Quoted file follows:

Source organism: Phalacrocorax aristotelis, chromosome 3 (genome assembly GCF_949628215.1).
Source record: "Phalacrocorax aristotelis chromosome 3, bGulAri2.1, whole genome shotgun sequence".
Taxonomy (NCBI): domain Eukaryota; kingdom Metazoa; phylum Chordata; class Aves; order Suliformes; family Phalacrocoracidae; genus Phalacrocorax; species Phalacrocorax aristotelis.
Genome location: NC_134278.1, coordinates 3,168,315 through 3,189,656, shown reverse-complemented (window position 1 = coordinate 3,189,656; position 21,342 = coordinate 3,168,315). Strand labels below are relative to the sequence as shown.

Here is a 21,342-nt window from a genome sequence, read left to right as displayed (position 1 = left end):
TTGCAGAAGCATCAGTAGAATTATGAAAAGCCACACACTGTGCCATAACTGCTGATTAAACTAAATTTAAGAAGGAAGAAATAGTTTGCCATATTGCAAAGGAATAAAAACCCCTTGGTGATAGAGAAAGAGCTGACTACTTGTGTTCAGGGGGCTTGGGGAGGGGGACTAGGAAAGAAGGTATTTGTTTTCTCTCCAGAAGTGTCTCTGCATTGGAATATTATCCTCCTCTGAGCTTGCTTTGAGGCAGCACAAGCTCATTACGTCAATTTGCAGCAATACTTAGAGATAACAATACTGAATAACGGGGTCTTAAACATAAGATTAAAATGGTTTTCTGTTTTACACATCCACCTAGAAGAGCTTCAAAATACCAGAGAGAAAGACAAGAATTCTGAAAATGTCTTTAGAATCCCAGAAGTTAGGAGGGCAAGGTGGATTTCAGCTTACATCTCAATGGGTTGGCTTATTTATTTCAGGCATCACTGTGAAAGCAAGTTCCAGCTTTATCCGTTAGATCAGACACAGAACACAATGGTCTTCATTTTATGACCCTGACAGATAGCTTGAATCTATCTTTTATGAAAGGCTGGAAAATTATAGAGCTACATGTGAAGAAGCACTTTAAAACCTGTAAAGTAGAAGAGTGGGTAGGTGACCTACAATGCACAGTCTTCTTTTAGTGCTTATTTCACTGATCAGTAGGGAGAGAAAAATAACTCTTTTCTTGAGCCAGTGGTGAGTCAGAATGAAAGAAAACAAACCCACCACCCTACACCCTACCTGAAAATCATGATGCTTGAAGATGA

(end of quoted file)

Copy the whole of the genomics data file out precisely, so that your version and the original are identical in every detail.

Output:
Source organism: Phalacrocorax aristotelis, chromosome 3 (genome assembly GCF_949628215.1).
Source record: "Phalacrocorax aristotelis chromosome 3, bGulAri2.1, whole genome shotgun sequence".
Taxonomy (NCBI): domain Eukaryota; kingdom Metazoa; phylum Chordata; class Aves; order Suliformes; family Phalacrocoracidae; genus Phalacrocorax; species Phalacrocorax aristotelis.
Genome location: NC_134278.1, coordinates 3,168,315 through 3,189,656, shown reverse-complemented (window position 1 = coordinate 3,189,656; position 21,342 = coordinate 3,168,315). Strand labels below are relative to the sequence as shown.

Here is a 21,342-nt window from a genome sequence, read left to right as displayed (position 1 = left end):
TTGCAGAAGCATCAGTAGAATTATGAAAAGCCACACACTGTGCCATAACTGCTGATTAAACTAAATTTAAGAAGGAAGAAATAGTTTGCCATATTGCAAAGGAATAAAAACCCCTTGGTGATAGAGAAAGAGCTGACTACTTGTGTTCAGGGGGCTTGGGGAGGGGGACTAGGAAAGAAGGTATTTGTTTTCTCTCCAGAAGTGTCTCTGCATTGGAATATTATCCTCCTCTGAGCTTGCTTTGAGGCAGCACAAGCTCATTACGTCAATTTGCAGCAATACTTAGAGATAACAATACTGAATAACGGGGTCTTAAACATAAGATTAAAATGGTTTTCTGTTTTACACATCCACCTAGAAGAGCTTCAAAATACCAGAGAGAAAGACAAGAATTCTGAAAATGTCTTTAGAATCCCAGAAGTTAGGAGGGCAAGGTGGATTTCAGCTTACATCTCAATGGGTTGGCTTATTTATTTCAGGCATCACTGTGAAAGCAAGTTCCAGCTTTATCCGTTAGATCAGACACAGAACACAATGGTCTTCATTTTATGACCCTGACAGATAGCTTGAATCTATCTTTTATGAAAGGCTGGAAAATTATAGAGCTACATGTGAAGAAGCACTTTAAAACCTGTAAAGTAGAAGAGTGGGTAGGTGACCTACAATGCACAGTCTTCTTTTAGTGCTTATTTCACTGATCAGTAGGGAGAGAAAAATAACTCTTTTCTTGAGCCAGTGGTGAGTCAGAATGAAAGAAAACAAACCCACCACCCTACACCCTACCTGAAAATCATGATGCTTGAAGATGA